Dr. Allan Schore, the neuroscientist, who specializes in emotional regulation, tells us that there are 40,000 pieces of information that are communicated from one right brain to another right brain. To me this means I better be emotionally present when I sit down to listen to a child, because if I am not, they will know it. This is key and critical.

In my experience, right brain communication is what makes the difference in a child feeling heard and validated. If you can totally take in what they are saying and let it run through you before you respond, if you respond at all, the child feels like they have made an authentic connection with a caring other. They feel seen and heard by another human being. They feel cared about.

The third and last thing to focus on, is releasing any judgment or preconceived idea of what is being shared. You will unwittingly communicate your disapproval through right brain communication, so the most important thing is to suspend your evaluation. Often times, if given the chance, our children surprise us with how they are able to incorporate the values and lessons we have attempted to teach them up until that point. If we listen, and give them a chance to work their way through the thoughts and feelings behind the experience, they may surprise you and end up at the point you would have taken them anyway.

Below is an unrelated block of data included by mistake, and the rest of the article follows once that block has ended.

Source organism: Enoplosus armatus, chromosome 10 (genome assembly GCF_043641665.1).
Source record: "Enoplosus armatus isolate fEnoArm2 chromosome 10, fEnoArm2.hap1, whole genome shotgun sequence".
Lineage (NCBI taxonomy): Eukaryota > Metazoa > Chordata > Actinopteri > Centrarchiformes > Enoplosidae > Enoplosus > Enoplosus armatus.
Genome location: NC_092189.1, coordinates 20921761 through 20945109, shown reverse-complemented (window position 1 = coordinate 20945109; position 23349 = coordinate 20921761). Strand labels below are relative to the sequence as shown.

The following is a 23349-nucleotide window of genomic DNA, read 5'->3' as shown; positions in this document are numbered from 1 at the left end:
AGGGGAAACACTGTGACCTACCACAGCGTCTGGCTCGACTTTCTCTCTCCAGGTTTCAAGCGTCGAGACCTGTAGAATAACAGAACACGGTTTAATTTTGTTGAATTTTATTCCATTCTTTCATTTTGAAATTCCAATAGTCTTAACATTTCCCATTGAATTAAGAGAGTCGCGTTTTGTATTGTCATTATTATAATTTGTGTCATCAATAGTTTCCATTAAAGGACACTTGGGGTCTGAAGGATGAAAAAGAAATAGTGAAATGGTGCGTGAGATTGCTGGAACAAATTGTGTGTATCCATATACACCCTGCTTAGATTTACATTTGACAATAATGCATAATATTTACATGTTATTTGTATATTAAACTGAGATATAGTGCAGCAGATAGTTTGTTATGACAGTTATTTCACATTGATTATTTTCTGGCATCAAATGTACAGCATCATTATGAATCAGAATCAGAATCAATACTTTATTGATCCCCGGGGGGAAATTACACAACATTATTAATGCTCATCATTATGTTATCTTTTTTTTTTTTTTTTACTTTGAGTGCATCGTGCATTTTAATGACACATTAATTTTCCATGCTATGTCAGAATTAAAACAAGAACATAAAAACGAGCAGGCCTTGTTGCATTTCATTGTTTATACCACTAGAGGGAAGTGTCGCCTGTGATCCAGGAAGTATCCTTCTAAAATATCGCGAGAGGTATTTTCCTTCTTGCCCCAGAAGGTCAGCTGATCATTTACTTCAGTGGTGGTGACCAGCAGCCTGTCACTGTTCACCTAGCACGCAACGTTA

Fear of judgment and of what we will say and think about them, often times, is what keeps them from telling us what is going on in their world in the first place. They care so much about what we think of them. They want to please us. Sometimes though, some of our more damaged children do not know how to go about doing this.